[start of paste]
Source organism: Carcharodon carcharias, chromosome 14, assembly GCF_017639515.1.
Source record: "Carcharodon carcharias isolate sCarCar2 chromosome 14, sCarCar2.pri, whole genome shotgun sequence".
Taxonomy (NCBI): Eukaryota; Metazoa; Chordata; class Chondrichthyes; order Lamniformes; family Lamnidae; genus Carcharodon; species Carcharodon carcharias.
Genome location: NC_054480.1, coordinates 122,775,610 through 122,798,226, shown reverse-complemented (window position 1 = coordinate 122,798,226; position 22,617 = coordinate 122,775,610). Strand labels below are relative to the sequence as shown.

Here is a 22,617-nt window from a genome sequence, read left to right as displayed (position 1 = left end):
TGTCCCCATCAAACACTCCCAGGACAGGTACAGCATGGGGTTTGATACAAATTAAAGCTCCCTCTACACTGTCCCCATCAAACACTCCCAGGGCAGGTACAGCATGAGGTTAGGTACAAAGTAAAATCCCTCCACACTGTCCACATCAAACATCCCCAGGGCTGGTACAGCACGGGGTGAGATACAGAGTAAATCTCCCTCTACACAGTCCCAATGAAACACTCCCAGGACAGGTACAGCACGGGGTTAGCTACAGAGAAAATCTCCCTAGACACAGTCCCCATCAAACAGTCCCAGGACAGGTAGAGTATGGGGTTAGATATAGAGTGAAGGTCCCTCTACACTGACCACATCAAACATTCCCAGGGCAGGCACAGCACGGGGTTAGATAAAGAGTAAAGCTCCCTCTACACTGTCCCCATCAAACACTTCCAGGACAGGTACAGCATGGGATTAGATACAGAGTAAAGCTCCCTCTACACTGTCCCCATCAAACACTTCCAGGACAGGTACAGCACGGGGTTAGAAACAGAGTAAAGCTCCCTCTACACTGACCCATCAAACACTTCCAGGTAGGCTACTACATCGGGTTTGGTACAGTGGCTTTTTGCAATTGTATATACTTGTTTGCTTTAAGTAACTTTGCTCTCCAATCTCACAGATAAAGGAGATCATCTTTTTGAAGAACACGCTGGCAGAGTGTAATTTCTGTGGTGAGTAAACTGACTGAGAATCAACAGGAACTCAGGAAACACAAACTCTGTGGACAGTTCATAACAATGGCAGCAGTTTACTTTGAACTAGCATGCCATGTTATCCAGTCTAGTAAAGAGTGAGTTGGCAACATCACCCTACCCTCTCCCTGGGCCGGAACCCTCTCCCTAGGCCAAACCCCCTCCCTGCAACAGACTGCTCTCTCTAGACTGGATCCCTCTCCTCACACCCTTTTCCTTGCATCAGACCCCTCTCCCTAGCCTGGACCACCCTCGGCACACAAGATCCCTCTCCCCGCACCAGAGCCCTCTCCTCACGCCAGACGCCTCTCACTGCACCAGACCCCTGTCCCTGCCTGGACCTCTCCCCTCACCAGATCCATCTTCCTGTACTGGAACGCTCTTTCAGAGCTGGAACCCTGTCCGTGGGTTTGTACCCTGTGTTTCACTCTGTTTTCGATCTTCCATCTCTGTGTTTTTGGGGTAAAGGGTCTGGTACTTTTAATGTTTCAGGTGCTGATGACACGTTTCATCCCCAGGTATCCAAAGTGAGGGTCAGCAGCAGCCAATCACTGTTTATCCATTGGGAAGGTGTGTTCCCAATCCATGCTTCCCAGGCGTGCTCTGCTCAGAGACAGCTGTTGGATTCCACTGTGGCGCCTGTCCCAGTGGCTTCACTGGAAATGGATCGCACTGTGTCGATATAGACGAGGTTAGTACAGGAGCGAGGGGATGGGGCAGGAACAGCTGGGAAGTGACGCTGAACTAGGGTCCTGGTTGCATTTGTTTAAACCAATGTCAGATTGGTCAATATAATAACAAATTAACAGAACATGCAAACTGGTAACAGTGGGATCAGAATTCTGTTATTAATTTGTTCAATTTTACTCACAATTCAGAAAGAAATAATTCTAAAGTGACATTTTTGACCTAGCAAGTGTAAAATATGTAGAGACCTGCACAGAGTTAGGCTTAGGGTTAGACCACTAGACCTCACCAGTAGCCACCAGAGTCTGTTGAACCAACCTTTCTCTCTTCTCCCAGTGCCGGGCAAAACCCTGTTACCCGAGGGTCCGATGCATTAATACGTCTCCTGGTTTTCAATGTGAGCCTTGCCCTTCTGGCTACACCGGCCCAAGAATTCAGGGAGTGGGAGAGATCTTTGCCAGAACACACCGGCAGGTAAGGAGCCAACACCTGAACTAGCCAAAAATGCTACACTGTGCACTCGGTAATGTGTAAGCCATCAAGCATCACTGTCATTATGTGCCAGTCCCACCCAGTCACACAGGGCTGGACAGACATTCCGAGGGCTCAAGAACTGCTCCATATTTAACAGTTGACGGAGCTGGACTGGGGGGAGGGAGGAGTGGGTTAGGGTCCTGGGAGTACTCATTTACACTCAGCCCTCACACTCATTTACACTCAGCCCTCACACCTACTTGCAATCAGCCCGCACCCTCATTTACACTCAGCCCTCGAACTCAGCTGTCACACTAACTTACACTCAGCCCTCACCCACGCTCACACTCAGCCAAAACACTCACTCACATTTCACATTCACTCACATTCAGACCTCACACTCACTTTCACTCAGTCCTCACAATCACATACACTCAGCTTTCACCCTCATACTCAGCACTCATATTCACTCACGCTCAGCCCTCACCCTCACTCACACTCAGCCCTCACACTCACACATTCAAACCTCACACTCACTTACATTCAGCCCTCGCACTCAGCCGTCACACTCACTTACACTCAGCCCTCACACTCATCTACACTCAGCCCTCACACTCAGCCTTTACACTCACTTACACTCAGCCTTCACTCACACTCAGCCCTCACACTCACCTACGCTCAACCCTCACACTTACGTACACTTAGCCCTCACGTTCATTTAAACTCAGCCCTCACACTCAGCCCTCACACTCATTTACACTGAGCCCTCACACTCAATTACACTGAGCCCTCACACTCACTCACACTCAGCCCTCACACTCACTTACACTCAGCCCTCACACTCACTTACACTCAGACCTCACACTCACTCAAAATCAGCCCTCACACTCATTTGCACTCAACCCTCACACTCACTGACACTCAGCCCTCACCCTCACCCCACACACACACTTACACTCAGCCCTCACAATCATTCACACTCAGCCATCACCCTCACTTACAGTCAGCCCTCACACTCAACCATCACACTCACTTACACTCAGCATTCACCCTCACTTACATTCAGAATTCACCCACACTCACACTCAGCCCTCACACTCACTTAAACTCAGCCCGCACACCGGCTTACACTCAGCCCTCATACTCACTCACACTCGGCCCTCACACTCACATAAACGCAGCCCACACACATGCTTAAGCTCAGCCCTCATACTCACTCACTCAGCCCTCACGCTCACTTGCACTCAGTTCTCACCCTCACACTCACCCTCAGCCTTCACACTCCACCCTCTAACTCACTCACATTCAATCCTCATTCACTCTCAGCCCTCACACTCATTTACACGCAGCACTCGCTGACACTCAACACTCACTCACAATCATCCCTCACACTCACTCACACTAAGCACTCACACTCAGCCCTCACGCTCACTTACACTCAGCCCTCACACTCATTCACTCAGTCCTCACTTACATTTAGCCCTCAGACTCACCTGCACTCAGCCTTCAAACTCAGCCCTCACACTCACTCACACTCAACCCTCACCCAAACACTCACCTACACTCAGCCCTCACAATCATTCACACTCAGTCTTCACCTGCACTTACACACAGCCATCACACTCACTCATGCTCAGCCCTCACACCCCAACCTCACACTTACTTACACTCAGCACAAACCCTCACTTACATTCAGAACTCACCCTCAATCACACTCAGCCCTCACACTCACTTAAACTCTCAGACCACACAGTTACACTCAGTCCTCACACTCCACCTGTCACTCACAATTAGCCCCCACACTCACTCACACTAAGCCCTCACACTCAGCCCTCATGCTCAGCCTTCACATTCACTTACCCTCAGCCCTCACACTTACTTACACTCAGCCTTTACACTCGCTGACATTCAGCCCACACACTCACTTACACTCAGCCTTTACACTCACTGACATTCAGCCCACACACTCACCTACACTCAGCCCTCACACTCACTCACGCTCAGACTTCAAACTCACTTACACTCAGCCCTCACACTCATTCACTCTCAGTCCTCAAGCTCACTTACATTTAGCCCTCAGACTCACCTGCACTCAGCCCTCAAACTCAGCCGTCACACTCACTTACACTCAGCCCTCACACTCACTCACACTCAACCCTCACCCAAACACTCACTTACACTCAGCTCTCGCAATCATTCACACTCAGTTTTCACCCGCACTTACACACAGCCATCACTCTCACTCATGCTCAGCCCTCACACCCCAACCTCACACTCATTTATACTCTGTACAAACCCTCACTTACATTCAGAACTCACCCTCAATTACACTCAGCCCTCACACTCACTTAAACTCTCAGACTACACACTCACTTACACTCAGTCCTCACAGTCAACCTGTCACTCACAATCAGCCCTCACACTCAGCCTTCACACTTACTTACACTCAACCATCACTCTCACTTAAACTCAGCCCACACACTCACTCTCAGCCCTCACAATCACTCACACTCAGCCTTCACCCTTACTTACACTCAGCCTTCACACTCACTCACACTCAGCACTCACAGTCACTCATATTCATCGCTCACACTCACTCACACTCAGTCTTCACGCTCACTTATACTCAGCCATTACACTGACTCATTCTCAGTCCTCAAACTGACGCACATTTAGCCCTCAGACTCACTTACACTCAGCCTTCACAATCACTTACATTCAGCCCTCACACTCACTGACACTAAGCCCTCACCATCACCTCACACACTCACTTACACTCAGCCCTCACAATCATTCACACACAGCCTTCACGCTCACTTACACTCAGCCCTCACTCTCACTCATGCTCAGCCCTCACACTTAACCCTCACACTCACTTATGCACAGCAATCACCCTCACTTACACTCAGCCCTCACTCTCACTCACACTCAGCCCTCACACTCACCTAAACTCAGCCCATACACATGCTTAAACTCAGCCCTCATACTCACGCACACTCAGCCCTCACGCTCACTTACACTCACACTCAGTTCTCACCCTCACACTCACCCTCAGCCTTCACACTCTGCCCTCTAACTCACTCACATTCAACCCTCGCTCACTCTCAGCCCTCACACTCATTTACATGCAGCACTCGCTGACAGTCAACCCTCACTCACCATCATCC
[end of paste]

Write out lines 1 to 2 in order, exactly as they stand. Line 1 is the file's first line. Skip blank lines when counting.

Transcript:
Source organism: Carcharodon carcharias, chromosome 14, assembly GCF_017639515.1.
Source record: "Carcharodon carcharias isolate sCarCar2 chromosome 14, sCarCar2.pri, whole genome shotgun sequence".